Plan for male helpers hits snag

Plan for male helpers hits snag
Mr Laminn Koko (left), from Myanmar, has proven to be a good helper for Mr John Ashworth (right), after the patient’s son, Mr Richard Ashworth, had little success with two previous female maids.

SINGAPORE - A push by a local maid agency to bring in more male helpers to Singapore has hit a snag because it has been found to be "not practical".

Homekeeper, which last year announced plans to bring in up to 100 male "maids", has decided there is not enough interest after bringing in 10 from Myanmar.

Issues include the longer time it takes for a male helper's work permit to be approved, the fact that he cannot be transferred to another family and families' reservations regarding living arrangements.

"If there are women living in the house, families are not comfortable with a male helper also staying under the same roof," said Homekeeper general manager Mark Chin.

The role of live-in male helpers is to take care of elderly men, who might be too heavy for female maids to lift. They are paid around $600 a month, compared with around $2,000 for a male nurse.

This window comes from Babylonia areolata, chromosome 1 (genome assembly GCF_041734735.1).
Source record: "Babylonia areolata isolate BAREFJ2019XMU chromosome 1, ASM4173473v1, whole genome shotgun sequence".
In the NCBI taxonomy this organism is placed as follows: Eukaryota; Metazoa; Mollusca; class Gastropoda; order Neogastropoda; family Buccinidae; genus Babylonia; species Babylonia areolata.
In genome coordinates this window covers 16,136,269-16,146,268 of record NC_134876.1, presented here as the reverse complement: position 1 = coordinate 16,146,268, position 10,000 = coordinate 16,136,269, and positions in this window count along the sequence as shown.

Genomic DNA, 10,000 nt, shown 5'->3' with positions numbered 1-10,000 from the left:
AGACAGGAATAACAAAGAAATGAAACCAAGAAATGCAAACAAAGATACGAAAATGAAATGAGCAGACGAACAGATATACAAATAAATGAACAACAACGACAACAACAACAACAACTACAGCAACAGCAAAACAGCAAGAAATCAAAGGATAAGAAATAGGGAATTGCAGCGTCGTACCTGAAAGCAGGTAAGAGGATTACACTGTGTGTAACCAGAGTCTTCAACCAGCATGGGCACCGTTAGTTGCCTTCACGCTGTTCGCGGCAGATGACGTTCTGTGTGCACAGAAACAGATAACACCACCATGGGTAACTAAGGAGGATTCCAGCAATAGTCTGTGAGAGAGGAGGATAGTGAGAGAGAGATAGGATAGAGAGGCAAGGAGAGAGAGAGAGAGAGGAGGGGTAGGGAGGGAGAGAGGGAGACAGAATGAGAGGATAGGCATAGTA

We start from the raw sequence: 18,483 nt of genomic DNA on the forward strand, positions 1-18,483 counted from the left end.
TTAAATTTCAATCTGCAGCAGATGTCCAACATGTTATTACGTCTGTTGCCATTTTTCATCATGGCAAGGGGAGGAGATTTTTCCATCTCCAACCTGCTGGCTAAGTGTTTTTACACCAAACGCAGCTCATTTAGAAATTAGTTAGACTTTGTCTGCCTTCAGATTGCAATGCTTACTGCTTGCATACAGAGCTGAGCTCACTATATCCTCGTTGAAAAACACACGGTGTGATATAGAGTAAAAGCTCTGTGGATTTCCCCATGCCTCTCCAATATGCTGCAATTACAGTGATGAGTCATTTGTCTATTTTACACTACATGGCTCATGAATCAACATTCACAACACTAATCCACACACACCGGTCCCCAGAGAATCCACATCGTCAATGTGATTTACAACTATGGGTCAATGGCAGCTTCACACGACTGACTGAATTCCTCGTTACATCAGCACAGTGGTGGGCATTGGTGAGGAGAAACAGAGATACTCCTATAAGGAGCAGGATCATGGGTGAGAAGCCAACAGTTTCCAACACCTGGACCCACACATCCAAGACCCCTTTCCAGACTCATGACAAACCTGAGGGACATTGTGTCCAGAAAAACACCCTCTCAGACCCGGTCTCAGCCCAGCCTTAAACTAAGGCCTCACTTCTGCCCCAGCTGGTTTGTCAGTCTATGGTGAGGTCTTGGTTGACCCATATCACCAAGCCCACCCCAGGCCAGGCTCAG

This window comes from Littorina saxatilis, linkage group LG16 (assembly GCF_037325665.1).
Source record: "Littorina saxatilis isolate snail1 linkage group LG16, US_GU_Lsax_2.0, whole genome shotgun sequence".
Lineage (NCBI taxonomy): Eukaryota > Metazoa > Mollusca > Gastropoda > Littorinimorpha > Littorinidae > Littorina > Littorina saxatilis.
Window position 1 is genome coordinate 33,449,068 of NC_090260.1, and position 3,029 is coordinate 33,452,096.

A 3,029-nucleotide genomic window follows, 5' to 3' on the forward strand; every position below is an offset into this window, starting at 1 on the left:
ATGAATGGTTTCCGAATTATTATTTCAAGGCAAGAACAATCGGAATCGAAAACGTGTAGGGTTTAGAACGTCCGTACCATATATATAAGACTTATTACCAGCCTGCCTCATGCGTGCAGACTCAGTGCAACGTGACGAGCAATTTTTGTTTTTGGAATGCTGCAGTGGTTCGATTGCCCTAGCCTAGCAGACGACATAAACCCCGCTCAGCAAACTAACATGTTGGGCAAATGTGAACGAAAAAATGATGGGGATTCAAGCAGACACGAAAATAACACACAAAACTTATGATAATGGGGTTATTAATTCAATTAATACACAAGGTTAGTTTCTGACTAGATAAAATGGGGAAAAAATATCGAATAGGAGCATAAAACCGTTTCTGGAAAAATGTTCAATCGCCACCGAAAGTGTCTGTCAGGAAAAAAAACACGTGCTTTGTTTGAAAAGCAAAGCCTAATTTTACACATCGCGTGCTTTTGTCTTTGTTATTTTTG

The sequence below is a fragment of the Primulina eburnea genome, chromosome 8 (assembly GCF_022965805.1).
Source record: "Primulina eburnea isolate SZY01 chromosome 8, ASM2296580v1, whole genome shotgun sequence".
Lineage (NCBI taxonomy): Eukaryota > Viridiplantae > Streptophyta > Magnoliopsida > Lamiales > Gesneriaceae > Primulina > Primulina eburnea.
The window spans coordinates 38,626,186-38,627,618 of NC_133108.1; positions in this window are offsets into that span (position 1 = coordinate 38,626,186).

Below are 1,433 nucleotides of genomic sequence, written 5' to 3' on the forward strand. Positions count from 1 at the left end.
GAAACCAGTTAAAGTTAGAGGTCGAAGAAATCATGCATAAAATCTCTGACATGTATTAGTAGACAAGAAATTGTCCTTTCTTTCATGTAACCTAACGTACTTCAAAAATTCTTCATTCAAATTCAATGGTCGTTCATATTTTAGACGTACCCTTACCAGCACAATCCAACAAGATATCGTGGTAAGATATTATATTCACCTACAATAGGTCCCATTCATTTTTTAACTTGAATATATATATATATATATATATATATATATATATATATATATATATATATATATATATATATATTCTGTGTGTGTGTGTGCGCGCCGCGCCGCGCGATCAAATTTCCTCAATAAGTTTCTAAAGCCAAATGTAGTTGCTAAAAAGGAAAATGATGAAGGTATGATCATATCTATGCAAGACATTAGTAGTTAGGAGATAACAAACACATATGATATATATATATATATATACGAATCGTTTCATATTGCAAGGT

A Manpower Ministry (MOM) spokesman said there are around 30 male helpers here, and applications to bring them in are "very rare" and allowed only in "exceptional situations". There are more than 200,000 female maids here.

Last year, Homekeeper decided to bring in more male helpers after saying there was a strong demand for them to take care of elderly men who may be bedridden, given the ageing population. But it found that getting approval for a helper would take one to three months.

Families who wanted a male helper were willing to wait in the beginning, but as their needs grew more urgent, they became more impatient, Mr Chin said. Sometimes, prospective employers had to seek the help of their Members of Parliament to try to get the applications approved, he added. But this is only part of the problem.

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